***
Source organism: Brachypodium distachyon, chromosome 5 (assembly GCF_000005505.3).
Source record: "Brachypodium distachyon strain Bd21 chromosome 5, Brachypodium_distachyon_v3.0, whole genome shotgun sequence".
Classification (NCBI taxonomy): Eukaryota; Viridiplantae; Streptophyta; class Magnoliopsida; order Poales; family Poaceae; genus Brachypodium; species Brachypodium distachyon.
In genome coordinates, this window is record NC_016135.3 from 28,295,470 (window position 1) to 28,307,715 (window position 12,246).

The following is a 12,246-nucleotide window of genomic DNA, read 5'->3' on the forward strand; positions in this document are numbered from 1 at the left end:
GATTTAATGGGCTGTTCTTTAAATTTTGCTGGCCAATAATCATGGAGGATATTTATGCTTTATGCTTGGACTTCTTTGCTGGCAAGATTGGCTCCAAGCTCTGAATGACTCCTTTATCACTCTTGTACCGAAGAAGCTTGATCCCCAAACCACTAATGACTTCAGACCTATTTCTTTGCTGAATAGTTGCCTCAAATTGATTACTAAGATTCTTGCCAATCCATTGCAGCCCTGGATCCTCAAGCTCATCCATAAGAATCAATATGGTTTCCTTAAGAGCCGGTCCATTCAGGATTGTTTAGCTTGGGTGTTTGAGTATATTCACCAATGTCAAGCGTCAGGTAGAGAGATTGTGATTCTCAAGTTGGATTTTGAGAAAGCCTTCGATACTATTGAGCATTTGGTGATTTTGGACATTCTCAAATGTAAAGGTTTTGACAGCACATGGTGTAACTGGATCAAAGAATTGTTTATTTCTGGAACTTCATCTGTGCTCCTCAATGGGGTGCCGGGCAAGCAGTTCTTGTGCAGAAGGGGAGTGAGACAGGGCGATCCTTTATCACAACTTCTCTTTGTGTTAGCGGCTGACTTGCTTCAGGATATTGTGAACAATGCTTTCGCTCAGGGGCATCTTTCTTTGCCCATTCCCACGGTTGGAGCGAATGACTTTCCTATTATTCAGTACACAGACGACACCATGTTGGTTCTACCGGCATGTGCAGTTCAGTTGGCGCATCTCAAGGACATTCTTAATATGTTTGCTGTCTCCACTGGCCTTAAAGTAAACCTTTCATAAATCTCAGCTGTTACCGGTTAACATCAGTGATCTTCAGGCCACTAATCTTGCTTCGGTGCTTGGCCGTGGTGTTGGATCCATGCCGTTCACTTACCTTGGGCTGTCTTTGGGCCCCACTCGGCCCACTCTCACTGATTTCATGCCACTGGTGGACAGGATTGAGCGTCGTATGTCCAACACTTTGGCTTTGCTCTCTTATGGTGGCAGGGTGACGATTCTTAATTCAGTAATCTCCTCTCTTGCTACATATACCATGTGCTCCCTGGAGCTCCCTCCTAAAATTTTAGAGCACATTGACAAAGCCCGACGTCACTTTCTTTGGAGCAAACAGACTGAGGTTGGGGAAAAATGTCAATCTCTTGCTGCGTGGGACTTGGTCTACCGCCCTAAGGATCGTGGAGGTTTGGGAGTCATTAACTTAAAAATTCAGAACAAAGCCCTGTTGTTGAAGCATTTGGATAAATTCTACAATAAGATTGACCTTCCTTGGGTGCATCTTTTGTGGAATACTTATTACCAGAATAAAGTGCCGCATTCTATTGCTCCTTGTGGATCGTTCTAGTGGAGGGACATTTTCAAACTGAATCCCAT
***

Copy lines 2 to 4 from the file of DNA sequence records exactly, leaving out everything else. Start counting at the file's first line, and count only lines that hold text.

Source record: "Brachypodium distachyon strain Bd21 chromosome 5, Brachypodium_distachyon_v3.0, whole genome shotgun sequence".
Classification (NCBI taxonomy): Eukaryota; Viridiplantae; Streptophyta; class Magnoliopsida; order Poales; family Poaceae; genus Brachypodium; species Brachypodium distachyon.
In genome coordinates, this window is record NC_016135.3 from 28,295,470 (window position 1) to 28,307,715 (window position 12,246).